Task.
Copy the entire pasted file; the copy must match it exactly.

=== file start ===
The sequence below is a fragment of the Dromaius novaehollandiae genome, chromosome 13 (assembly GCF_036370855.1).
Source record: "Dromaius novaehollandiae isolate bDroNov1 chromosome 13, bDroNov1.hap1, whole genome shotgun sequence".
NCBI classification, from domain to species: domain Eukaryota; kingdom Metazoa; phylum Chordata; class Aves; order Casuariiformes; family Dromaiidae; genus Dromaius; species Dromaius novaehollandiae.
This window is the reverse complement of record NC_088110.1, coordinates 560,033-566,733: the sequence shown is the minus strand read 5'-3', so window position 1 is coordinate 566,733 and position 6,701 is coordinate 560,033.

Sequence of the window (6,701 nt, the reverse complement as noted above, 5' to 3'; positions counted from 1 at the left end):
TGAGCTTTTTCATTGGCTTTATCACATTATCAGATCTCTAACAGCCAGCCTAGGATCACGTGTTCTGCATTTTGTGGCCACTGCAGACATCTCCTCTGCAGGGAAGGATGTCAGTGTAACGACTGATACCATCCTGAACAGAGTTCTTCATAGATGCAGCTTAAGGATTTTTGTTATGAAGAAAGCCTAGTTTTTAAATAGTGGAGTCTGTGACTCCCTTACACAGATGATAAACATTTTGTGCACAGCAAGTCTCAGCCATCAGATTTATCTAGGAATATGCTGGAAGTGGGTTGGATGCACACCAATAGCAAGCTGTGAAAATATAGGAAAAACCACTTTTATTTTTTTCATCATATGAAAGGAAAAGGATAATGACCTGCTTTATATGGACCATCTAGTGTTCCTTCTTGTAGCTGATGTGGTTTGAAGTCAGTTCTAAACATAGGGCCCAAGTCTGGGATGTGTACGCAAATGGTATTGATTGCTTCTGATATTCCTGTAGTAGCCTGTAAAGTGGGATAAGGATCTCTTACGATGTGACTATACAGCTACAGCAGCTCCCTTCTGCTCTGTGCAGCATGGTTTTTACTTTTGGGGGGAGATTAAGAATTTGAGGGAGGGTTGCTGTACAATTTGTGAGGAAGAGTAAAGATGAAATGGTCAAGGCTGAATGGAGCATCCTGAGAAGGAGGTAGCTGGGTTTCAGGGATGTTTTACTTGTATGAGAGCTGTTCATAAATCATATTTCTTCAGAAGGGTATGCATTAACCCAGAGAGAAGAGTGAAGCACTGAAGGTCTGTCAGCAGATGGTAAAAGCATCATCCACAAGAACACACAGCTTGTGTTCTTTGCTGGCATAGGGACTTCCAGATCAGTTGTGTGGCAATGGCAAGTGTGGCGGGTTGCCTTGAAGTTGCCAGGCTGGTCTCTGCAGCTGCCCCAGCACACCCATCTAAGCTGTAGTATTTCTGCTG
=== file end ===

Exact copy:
The sequence below is a fragment of the Dromaius novaehollandiae genome, chromosome 13 (assembly GCF_036370855.1).
Source record: "Dromaius novaehollandiae isolate bDroNov1 chromosome 13, bDroNov1.hap1, whole genome shotgun sequence".
NCBI classification, from domain to species: domain Eukaryota; kingdom Metazoa; phylum Chordata; class Aves; order Casuariiformes; family Dromaiidae; genus Dromaius; species Dromaius novaehollandiae.
This window is the reverse complement of record NC_088110.1, coordinates 560,033-566,733: the sequence shown is the minus strand read 5'-3', so window position 1 is coordinate 566,733 and position 6,701 is coordinate 560,033.

Sequence of the window (6,701 nt, the reverse complement as noted above, 5' to 3'; positions counted from 1 at the left end):
TGAGCTTTTTCATTGGCTTTATCACATTATCAGATCTCTAACAGCCAGCCTAGGATCACGTGTTCTGCATTTTGTGGCCACTGCAGACATCTCCTCTGCAGGGAAGGATGTCAGTGTAACGACTGATACCATCCTGAACAGAGTTCTTCATAGATGCAGCTTAAGGATTTTTGTTATGAAGAAAGCCTAGTTTTTAAATAGTGGAGTCTGTGACTCCCTTACACAGATGATAAACATTTTGTGCACAGCAAGTCTCAGCCATCAGATTTATCTAGGAATATGCTGGAAGTGGGTTGGATGCACACCAATAGCAAGCTGTGAAAATATAGGAAAAACCACTTTTATTTTTTTCATCATATGAAAGGAAAAGGATAATGACCTGCTTTATATGGACCATCTAGTGTTCCTTCTTGTAGCTGATGTGGTTTGAAGTCAGTTCTAAACATAGGGCCCAAGTCTGGGATGTGTACGCAAATGGTATTGATTGCTTCTGATATTCCTGTAGTAGCCTGTAAAGTGGGATAAGGATCTCTTACGATGTGACTATACAGCTACAGCAGCTCCCTTCTGCTCTGTGCAGCATGGTTTTTACTTTTGGGGGGAGATTAAGAATTTGAGGGAGGGTTGCTGTACAATTTGTGAGGAAGAGTAAAGATGAAATGGTCAAGGCTGAATGGAGCATCCTGAGAAGGAGGTAGCTGGGTTTCAGGGATGTTTTACTTGTATGAGAGCTGTTCATAAATCATATTTCTTCAGAAGGGTATGCATTAACCCAGAGAGAAGAGTGAAGCACTGAAGGTCTGTCAGCAGATGGTAAAAGCATCATCCACAAGAACACACAGCTTGTGTTCTTTGCTGGCATAGGGACTTCCAGATCAGTTGTGTGGCAATGGCAAGTGTGGCGGGTTGCCTTGAAGTTGCCAGGCTGGTCTCTGCAGCTGCCCCAGCACACCCATCTAAGCTGTAGTATTTCTGCTG